# Difference between revisions of "Pair Distribution Function"

(New page: For a system with N particles, the ''configurational distribution function'', <math>F_N(r_1,...,r_N)</math>, of the system appears in the nature of a probability density and satisfies the ...) |
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− | For a system with N particles, the ''configurational distribution function'', <math>F_N(r_1,...,r_N)</math>, of the system appears in the nature of a probability density and satisfies the normalizaiton condition | + | For a system with N particles, the ''configurational distribution function'', <math>F_N(r_1,...,r_N)</math>, of the system appears in the nature of a probability density and satisfies the normalizaiton condition |

− | <math>\int F_N(r_1,...,r_N) d^3r_1 ... d^3r_N =1</math> | + | |

+ | <math>\int F_N(r_1,...,r_N) d^3r_1 ... d^3r_N =1</math>. | ||

+ | |||

+ | Integrating <math>F_N(r_1,...,r_N)</math> over the coordinates <math>r_2</math>, ..., <math>r_N</math> and multiplying the result by ''N'', a single particle distribution function can be obtained | ||

+ | |||

+ | <math>F_1(r_1)= N \int F_N(r_1,...,r_N) d^3r_2 ... d^3r_N =n(r_1)</math>. | ||

+ | |||

+ | The function <math>F_1(r_1)</math> represents the particle density at the point <math>r_1</math>. | ||

+ | The two-particle distribution function is now defined as | ||

+ | |||

+ | <math>F_2(r_1,r_2)= N (N-1) \int F_N(r_1,...,r_N) d^3r_3 ... d^3r_N =n^2 g(r)</math>, | ||

+ | |||

+ | where <math>r=r_2-r_1</math>. The above equation defines the ''pair distribution funciton'' <math>g(r)</math> of the system. The product <math>g(r) d^3r</math> determines the probability of finding a particle in the volume element <math>d^3r</math> around the point <math>r</math> when there has been a particle at the point <math>r=0</math> |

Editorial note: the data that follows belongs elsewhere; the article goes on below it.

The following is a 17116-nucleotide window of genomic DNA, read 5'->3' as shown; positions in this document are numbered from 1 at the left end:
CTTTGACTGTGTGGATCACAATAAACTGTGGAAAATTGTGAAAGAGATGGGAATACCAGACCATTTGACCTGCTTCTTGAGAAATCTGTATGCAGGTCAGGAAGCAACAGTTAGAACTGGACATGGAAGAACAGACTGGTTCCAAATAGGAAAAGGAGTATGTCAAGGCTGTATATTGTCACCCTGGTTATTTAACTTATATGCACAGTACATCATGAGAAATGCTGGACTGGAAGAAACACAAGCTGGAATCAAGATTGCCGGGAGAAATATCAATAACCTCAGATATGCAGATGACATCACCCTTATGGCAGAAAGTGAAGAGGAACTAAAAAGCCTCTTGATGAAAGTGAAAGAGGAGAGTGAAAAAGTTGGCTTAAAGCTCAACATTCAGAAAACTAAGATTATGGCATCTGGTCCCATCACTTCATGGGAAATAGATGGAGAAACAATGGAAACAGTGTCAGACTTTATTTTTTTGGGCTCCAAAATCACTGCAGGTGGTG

## Revision as of 03:42, 25 October 2009

For a system with N particles, the *configurational distribution function*, <math>F_N(r_1,...,r_N)</math>, of the system appears in the nature of a probability density and satisfies the normalizaiton condition

<math>\int F_N(r_1,...,r_N) d^3r_1 ... d^3r_N =1</math>.

Integrating <math>F_N(r_1,...,r_N)</math> over the coordinates <math>r_2</math>, ..., <math>r_N</math> and multiplying the result by *N*, a single particle distribution function can be obtained

<math>F_1(r_1)= N \int F_N(r_1,...,r_N) d^3r_2 ... d^3r_N =n(r_1)</math>.

The function <math>F_1(r_1)</math> represents the particle density at the point <math>r_1</math>. The two-particle distribution function is now defined as

<math>F_2(r_1,r_2)= N (N-1) \int F_N(r_1,...,r_N) d^3r_3 ... d^3r_N =n^2 g(r)</math>,

where <math>r=r_2-r_1</math>. The above equation defines the *pair distribution funciton* <math>g(r)</math> of the system. The product <math>g(r) d^3r</math> determines the probability of finding a particle in the volume element <math>d^3r</math> around the point <math>r</math> when there has been a particle at the point <math>r=0</math>